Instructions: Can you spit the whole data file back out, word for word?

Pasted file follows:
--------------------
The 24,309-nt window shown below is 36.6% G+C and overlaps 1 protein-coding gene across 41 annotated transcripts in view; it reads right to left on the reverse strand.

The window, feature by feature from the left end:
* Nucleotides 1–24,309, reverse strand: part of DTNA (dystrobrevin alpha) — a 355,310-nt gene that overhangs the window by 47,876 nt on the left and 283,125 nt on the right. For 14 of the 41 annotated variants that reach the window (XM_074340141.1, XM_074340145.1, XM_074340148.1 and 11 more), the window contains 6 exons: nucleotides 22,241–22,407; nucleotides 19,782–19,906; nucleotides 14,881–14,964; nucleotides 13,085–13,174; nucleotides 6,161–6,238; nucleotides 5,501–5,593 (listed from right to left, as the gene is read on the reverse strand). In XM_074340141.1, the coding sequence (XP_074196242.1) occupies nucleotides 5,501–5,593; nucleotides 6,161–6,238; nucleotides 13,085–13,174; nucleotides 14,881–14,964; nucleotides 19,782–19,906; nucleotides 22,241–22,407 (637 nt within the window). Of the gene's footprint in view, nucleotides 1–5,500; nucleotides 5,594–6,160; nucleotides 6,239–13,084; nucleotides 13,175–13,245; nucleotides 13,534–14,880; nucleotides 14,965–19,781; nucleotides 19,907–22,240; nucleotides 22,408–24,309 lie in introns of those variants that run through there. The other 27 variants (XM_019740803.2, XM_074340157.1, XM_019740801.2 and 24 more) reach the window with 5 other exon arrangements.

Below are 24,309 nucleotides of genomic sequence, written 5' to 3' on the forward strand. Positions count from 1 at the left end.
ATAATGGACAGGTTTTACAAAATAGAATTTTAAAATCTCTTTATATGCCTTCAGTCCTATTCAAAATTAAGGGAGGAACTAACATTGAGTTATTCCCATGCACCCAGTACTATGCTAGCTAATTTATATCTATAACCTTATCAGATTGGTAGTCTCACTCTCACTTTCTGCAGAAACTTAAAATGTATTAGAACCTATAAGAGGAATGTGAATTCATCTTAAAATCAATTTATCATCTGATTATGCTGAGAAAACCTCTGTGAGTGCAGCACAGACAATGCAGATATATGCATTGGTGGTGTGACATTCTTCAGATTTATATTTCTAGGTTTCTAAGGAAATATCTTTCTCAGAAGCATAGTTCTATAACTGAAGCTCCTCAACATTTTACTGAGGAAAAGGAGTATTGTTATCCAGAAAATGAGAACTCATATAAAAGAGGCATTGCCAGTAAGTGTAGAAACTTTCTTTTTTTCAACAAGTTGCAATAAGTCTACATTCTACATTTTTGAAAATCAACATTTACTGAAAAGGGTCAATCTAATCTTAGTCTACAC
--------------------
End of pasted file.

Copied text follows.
The 24,309-nt window shown below is 36.6% G+C and overlaps 1 protein-coding gene across 41 annotated transcripts in view; it reads right to left on the reverse strand.

The window, feature by feature from the left end:
* Nucleotides 1–24,309, reverse strand: part of DTNA (dystrobrevin alpha) — a 355,310-nt gene that overhangs the window by 47,876 nt on the left and 283,125 nt on the right. For 14 of the 41 annotated variants that reach the window (XM_074340141.1, XM_074340145.1, XM_074340148.1 and 11 more), the window contains 6 exons: nucleotides 22,241–22,407; nucleotides 19,782–19,906; nucleotides 14,881–14,964; nucleotides 13,085–13,174; nucleotides 6,161–6,238; nucleotides 5,501–5,593 (listed from right to left, as the gene is read on the reverse strand). In XM_074340141.1, the coding sequence (XP_074196242.1) occupies nucleotides 5,501–5,593; nucleotides 6,161–6,238; nucleotides 13,085–13,174; nucleotides 14,881–14,964; nucleotides 19,782–19,906; nucleotides 22,241–22,407 (637 nt within the window). Of the gene's footprint in view, nucleotides 1–5,500; nucleotides 5,594–6,160; nucleotides 6,239–13,084; nucleotides 13,175–13,245; nucleotides 13,534–14,880; nucleotides 14,965–19,781; nucleotides 19,907–22,240; nucleotides 22,408–24,309 lie in introns of those variants that run through there. The other 27 variants (XM_019740803.2, XM_074340157.1, XM_019740801.2 and 24 more) reach the window with 5 other exon arrangements.

Below are 24,309 nucleotides of genomic sequence, written 5' to 3' on the forward strand. Positions count from 1 at the left end.
ATAATGGACAGGTTTTACAAAATAGAATTTTAAAATCTCTTTATATGCCTTCAGTCCTATTCAAAATTAAGGGAGGAACTAACATTGAGTTATTCCCATGCACCCAGTACTATGCTAGCTAATTTATATCTATAACCTTATCAGATTGGTAGTCTCACTCTCACTTTCTGCAGAAACTTAAAATGTATTAGAACCTATAAGAGGAATGTGAATTCATCTTAAAATCAATTTATCATCTGATTATGCTGAGAAAACCTCTGTGAGTGCAGCACAGACAATGCAGATATATGCATTGGTGGTGTGACATTCTTCAGATTTATATTTCTAGGTTTCTAAGGAAATATCTTTCTCAGAAGCATAGTTCTATAACTGAAGCTCCTCAACATTTTACTGAGGAAAAGGAGTATTGTTATCCAGAAAATGAGAACTCATATAAAAGAGGCATTGCCAGTAAGTGTAGAAACTTTCTTTTTTTCAACAAGTTGCAATAAGTCTACATTCTACATTTTTGAAAATCAACATTTACTGAAAAGGGTCAATCTAATCTTAGTCTACAC